In 1987, the Montreal Protocol was signed, phasing out CFC's and other ozone depleting chemicals. It's now ratified by 197 nations and the EU. By the mid-2000's, scientists confirmed a gradual closing of the ozone holes, with a return to normal levels by 2100.

It's hard to imagine the contemporary conservative heirs of Reagan, Thatcher and Mulroney showing similar leadership. Trump's anti-regulatory rampage included a departure from the Paris climate accord; the UK's Brexit quagmire was partially inspired by disdain for European Union environmental policy; and Stephen Harper, the most recent Canadian conservative PM, directed a thorough purge of government environmental science.

But the urgent need for action on climate change, biodiversity, the nearly-unthinkable collection of plastic in our oceans, and other challenges may someday turn the corner for Tea Partiers and Brexiteers.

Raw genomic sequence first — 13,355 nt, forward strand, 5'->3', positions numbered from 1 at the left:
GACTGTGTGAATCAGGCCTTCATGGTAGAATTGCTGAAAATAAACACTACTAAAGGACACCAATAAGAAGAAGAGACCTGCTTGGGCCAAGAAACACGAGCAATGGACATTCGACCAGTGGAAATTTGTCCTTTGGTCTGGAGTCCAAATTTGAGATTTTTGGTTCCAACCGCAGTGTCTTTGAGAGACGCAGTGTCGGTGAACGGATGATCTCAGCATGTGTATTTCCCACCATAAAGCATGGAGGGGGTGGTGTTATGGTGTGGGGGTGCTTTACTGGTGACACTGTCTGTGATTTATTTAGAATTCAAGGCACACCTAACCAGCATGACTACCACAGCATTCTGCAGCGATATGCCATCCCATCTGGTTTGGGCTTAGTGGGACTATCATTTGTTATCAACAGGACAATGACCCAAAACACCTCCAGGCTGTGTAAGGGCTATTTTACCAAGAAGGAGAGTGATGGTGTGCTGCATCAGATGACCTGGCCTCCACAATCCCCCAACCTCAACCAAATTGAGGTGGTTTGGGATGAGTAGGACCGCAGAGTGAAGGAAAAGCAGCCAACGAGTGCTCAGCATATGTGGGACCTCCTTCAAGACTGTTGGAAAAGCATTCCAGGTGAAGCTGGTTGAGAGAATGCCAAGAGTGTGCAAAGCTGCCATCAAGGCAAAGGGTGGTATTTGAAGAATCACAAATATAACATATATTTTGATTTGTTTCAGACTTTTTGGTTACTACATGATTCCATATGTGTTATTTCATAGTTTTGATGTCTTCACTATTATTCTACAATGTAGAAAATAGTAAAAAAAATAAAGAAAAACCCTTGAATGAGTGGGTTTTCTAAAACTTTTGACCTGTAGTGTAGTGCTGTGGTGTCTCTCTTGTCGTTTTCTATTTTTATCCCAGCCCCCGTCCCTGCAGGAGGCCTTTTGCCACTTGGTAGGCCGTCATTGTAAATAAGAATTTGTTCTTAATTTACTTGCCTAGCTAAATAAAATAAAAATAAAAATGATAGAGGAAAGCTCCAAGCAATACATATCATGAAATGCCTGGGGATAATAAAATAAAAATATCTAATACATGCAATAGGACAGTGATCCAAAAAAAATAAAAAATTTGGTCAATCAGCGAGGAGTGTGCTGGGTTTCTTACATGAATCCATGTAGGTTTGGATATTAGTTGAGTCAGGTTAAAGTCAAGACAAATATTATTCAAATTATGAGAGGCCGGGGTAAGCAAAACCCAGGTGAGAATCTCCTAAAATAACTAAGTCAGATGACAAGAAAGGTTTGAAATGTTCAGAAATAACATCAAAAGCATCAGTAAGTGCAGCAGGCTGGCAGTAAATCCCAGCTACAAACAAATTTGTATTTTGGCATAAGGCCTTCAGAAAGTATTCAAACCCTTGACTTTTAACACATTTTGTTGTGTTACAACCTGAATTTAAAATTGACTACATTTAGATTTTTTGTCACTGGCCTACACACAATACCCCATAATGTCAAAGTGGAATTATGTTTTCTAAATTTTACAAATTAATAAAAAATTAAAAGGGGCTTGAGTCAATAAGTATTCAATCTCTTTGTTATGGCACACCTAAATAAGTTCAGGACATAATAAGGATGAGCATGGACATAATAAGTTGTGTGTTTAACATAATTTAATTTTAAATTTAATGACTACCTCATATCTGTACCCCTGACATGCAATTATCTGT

The Antarctic Treaty and the Montreal Protocol are real-life examples of how it can be done.

Can the world come together to arrest climate change and turn back other environmental threats? Two successful treaties can show the way.

Biden has 'only bad options' for bringing down oil prices

The president’s trip to Saudi Arabia is unlikely to reduce oil and gasoline prices, and it is not clear that anything else he might do would work, either.
Sunrise in the woods

Get our Good News newsletter

Get the best positive, solutions-oriented stories we've seen on the intersection of our health and environment, FREE every Tuesday in your inbox. Subscribe here today. Keep the change tomorrow.